To be able to curb the global pandemic of physical inactivity and the associated 5.3 million deaths per year, we need to understand the basic principles that govern physical activity. However, there is a lack of large-scale measurements of physical activity patterns across free-living populations worldwide. Here we leverage the wide usage of smartphones with built-in accelerometry to measure physical activity at the global scale. We study a dataset consisting of 68 million days of physical activity for 717,527 people, giving us a window into activity in 111 countries across the globe.

Growth in terrestrial gross primary production (GPP)—the amount of carbon dioxide that is ‘fixed’ into organic material through the photosynthesis of land plants—may provide a negative feedback for climate change. It remains uncertain, however, to what extent biogeochemical processes can suppress global GPP growth. As a consequence, modelling estimates of terrestrial carbon storage, and of feedbacks between the carbon cycle and climate, remain poorly constrained.

Recent hydrological modelling and Earth observations have located and quantified alarming rates of groundwater depletion worldwide. This depletion is primarily due to water withdrawals for irrigation but its connection with the main driver of irrigation, global food consumption, has not yet been explored. Here we show that approximately eleven per cent of non-renewable groundwater use for irrigation is embedded in international food trade, of which two-thirds are exported by Pakistan, the USA and India alone.

During 2015–2016, record temperatures triggered a pan-tropical episode of coral bleaching, the third global-scale event since mass bleaching was first documented in the 1980s. Here we examine how and why the severity of recurrent major bleaching events has varied at multiple scales, using aerial and underwater surveys of Australian reefs combined with satellite-derived sea surface temperatures. The distinctive geographic footprints of recurrent bleaching on the Great Barrier Reef in 1998, 2002 and 2016 were determined by the spatial pattern of sea temperatures in each year.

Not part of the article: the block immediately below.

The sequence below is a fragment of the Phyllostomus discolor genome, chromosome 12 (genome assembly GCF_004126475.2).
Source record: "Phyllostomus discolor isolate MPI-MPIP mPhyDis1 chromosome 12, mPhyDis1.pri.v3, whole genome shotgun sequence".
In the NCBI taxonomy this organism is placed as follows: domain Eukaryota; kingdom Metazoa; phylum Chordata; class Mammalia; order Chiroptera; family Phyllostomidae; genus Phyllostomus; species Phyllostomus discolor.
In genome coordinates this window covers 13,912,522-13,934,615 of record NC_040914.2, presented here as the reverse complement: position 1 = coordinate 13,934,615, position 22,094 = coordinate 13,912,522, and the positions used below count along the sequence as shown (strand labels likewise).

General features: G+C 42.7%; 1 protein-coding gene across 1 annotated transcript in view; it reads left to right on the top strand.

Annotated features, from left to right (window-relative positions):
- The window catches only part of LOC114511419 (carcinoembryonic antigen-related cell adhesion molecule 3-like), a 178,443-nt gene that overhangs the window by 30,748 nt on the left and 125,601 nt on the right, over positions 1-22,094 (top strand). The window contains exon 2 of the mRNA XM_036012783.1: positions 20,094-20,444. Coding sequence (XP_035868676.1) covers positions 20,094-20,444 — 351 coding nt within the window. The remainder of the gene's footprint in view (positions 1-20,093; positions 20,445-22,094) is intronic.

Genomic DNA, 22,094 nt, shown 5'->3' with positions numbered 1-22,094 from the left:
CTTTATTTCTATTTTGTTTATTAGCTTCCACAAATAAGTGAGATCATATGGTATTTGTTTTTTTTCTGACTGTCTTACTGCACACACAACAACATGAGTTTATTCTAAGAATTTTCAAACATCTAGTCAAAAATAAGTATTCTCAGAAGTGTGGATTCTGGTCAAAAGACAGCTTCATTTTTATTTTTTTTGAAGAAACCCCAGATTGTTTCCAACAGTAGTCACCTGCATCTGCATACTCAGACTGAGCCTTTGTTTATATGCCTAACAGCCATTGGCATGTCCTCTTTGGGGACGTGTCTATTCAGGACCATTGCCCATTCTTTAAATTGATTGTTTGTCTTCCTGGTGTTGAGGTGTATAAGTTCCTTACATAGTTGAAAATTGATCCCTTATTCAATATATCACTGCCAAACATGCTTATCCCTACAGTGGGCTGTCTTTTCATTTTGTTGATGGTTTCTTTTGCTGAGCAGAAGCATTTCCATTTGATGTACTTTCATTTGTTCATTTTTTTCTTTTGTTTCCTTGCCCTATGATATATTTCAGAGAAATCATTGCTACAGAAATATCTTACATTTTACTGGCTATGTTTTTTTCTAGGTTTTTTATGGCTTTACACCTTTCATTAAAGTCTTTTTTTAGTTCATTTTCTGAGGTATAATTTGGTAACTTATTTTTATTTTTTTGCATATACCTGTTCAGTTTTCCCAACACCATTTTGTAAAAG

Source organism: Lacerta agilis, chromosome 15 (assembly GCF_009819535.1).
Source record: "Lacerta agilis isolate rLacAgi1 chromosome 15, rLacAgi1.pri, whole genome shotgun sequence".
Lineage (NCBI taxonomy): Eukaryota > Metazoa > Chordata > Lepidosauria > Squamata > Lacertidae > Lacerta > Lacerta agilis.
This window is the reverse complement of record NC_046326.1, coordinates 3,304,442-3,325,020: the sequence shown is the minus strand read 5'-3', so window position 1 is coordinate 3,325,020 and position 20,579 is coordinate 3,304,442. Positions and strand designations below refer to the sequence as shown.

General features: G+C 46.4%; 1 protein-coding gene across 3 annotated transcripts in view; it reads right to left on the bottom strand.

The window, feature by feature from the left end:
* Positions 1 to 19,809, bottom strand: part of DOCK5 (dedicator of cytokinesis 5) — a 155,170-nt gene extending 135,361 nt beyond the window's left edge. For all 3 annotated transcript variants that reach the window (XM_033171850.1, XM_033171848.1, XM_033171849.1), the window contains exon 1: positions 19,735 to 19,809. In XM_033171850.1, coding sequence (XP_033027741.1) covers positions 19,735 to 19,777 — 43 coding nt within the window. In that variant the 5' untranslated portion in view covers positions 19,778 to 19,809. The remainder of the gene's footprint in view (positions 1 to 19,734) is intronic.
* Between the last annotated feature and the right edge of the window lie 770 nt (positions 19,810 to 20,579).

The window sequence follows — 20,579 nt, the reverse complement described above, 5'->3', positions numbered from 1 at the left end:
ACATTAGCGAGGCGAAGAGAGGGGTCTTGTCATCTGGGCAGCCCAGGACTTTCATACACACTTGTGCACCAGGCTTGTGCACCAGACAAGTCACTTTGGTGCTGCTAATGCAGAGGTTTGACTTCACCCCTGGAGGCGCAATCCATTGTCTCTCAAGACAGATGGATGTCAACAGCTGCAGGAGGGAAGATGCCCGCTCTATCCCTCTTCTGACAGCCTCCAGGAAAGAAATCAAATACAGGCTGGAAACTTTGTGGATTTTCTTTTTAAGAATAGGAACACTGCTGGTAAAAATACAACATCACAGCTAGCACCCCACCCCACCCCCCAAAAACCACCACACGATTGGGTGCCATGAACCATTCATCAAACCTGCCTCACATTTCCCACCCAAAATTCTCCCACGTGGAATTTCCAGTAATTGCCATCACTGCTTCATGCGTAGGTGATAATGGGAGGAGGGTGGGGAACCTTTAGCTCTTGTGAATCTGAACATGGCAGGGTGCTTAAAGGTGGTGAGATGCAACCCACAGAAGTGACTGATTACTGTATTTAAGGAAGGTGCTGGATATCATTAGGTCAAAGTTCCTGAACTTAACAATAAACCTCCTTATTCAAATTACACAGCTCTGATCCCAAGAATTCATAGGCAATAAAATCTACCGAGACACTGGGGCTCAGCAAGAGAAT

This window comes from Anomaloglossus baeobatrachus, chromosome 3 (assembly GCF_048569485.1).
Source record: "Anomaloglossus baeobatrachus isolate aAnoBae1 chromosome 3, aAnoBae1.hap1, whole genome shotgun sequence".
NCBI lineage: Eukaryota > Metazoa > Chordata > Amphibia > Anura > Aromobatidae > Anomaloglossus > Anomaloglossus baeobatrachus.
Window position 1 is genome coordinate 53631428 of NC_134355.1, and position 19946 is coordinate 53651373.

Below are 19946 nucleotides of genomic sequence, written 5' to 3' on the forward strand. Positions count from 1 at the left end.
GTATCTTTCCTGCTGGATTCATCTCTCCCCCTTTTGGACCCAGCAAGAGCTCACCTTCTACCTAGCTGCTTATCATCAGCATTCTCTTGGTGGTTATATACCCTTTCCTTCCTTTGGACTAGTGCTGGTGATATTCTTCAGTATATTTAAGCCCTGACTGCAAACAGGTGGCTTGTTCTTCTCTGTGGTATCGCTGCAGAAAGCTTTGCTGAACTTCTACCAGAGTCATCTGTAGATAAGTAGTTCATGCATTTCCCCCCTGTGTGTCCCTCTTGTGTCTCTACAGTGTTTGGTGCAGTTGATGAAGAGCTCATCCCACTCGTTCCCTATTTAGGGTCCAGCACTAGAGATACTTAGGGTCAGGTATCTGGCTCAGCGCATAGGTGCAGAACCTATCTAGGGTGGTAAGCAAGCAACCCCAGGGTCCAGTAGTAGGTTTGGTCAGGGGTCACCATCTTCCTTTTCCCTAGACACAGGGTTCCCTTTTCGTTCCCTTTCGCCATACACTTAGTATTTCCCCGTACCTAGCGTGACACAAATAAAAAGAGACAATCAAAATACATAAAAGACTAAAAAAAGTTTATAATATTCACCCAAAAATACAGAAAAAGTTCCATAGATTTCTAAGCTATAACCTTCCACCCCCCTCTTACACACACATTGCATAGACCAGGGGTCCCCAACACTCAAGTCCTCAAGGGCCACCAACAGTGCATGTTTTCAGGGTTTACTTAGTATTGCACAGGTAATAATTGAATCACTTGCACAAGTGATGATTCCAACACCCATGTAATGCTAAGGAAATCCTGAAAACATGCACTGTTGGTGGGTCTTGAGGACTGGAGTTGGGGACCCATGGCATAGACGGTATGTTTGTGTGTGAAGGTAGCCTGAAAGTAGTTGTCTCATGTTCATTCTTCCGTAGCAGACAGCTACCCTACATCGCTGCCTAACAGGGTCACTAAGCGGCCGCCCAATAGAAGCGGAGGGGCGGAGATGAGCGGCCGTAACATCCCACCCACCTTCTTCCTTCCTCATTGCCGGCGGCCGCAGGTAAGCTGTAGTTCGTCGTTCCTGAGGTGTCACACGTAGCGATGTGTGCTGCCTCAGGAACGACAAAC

Oil palm has a reputation as an environmental menace. Can the latest genetic research change that?

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Seven small planets whose surfaces could harbour liquid water have been spotted around a nearby dwarf star. If such a configuration is common in planetary systems, our Galaxy could be teeming with Earth-like planets.

The ocean is the largest sink for anthropogenic carbon dioxide (CO2), having absorbed roughly 40 per cent of CO2 emissions since the beginning of the industrial era. Recent data show that oceanic CO2 uptake rates have been growing over the past decade, reversing a trend of stagnant or declining carbon uptake during the 1990s. Here we show that ocean circulation variability is the primary driver of these changes in oceanic CO2 uptake over the past several decades.

The ocean's uptake of carbon dioxide increased during the 2000s. Models reveal that this was driven primarily by weak circulation in the upper ocean, solving a mystery of ocean science.

Researchers look into the future of the far North for clues to save species and maybe even bring back sea ice.

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An infection that struck wheat crops in Sicily last year is a new and unusually devastating strain of fungus, researchers say — and its spores may spread to infect this year’s harvests in Europe, the world’s largest wheat-producing region.

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